"Your 'right of return' was lost for eternity upon the conclusion of the War of Independence...  If you can restore to life all the people who fell defending the city of Tzfat, with their wives and children, against a bloodthirsty mob of Arabs - including, most certainly, your family members - who fell upon these innocents while crying out, 'Itbah al-Yahud - Slaughter the Jews!'  First restore to life my childhood friend and cousin, Ze'ev Cohen, who had just turned 20 when he was killed while defending the Metzudah area.  The same way you can do this, so will you be able to return to your home in Tzfat."

      The 1948 battle for Tzfat began after the Mufti Haj Amin al-Husseini, who was living at the time in Lebanon, planned to move to Tzfat after the British departure and declare the establishment of an Arab-Palestinian state with Tzfat as its first capital.  Only 2,000 Jews lived there at the time, compared to 12,000 Arabs, and for five months, up until May 1948, the Jews were relegated to a small and besieged ghetto.  The Arabs continually attacked it, and in fact over 50 Jews, including 20 Palmach fighters, were killed during this period by the Arab marauders.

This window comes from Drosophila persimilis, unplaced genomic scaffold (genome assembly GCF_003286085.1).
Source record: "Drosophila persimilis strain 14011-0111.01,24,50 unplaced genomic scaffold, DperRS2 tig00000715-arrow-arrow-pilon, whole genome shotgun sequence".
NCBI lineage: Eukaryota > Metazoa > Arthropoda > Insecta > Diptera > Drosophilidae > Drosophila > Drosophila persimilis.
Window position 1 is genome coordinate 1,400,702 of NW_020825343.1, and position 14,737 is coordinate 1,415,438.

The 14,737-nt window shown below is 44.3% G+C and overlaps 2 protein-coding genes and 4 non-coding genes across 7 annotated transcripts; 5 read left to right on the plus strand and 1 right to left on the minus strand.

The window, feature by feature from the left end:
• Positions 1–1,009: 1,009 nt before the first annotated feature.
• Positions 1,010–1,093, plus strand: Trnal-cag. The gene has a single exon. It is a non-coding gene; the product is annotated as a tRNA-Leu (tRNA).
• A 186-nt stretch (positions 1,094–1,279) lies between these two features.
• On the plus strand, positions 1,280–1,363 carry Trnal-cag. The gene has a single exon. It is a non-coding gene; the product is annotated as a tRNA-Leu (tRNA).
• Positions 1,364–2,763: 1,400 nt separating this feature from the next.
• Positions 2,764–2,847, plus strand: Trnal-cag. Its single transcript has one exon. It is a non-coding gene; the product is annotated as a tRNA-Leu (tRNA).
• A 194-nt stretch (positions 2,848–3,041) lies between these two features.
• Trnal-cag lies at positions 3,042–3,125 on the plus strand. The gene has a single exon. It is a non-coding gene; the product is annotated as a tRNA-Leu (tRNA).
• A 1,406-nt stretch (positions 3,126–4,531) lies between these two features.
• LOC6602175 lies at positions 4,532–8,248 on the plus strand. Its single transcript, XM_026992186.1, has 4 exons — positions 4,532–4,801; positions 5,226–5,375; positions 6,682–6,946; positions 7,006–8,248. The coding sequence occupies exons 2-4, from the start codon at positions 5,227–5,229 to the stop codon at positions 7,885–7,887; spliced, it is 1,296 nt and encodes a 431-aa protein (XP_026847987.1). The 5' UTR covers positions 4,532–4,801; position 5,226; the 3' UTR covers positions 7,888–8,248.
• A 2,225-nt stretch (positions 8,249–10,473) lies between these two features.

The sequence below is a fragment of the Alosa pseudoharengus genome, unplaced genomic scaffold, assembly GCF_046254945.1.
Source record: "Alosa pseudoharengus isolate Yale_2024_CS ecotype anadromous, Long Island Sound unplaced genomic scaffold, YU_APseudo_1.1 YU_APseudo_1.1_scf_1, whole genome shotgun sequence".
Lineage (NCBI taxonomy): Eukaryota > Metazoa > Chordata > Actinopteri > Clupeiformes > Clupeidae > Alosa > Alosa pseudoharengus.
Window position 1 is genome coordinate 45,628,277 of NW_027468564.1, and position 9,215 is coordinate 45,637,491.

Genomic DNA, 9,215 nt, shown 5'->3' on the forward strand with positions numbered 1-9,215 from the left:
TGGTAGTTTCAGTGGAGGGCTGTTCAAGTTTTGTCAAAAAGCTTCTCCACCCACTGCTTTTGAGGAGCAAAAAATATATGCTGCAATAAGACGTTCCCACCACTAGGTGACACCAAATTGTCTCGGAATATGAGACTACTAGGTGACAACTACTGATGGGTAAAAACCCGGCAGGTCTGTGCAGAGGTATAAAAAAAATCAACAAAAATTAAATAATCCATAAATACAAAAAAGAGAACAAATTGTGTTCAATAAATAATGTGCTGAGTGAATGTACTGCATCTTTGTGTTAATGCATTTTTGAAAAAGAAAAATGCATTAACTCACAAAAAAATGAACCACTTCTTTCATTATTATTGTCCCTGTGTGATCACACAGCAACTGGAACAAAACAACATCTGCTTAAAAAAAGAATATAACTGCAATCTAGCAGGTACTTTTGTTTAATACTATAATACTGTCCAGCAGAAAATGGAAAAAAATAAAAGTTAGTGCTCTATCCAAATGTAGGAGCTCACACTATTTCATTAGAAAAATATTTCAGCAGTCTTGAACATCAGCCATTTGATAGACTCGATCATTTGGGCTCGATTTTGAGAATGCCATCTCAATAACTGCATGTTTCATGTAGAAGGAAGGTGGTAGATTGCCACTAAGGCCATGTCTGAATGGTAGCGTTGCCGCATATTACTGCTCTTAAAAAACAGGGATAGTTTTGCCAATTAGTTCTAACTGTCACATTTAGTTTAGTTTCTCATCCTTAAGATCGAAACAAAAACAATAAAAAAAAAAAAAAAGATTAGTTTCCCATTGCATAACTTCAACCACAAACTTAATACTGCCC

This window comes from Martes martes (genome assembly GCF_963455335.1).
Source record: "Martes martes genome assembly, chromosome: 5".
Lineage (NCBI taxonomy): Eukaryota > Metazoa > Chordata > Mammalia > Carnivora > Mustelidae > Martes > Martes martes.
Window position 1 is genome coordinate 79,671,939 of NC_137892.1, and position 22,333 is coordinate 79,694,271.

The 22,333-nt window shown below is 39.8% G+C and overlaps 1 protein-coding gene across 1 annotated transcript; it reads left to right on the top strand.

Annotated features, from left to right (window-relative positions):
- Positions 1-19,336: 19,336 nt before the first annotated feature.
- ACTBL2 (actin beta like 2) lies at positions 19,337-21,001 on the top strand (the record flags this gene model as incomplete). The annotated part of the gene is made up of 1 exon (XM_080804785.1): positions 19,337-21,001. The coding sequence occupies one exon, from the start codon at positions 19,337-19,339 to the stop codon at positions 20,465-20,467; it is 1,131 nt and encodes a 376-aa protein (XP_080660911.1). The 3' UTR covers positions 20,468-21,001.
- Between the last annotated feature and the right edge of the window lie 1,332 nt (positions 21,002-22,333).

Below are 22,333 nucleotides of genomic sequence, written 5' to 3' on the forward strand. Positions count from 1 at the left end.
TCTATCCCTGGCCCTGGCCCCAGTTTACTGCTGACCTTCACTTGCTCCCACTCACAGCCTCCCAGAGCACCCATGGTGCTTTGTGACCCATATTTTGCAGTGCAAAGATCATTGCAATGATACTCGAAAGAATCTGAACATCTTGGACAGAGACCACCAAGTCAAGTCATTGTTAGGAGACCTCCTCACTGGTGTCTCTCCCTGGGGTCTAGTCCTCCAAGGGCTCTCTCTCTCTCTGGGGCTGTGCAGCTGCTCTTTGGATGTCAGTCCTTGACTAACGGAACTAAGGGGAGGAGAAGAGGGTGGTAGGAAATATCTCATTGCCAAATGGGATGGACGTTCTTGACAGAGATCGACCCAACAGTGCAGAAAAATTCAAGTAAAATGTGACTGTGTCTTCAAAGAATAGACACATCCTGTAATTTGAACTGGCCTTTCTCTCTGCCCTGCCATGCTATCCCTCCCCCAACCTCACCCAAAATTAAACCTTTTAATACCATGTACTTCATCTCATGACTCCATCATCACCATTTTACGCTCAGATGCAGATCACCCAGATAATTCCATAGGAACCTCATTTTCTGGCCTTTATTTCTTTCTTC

In the letter, which is addressed to Abbas but is also meant for the younger generations of Israelis that do not realize the hardships involved in establishing the State of Israel, Evron writes that nearly 1% of the Jews living in Israel at the time were "killed in the battles that you forced upon us.  6,000 of our best men, women and youths were left dead in the fields and paths.  The 'right of return' of the refugees of 1948 - whose number has grown disproportionately over the course of the years - is no longer yours.  It was lost forever with the 6,000 dead that you caused us, and the thousands of wounded and cripples.  Life flows in one direction, ya Abu Mazen.  There is no way back; just like the 6,000 cannot be revived, so too the houses of the '48 refugees, or their descendants, cannot be returned to them.  As they say in Arabic, ili fat - mat (what has passed is dead)!"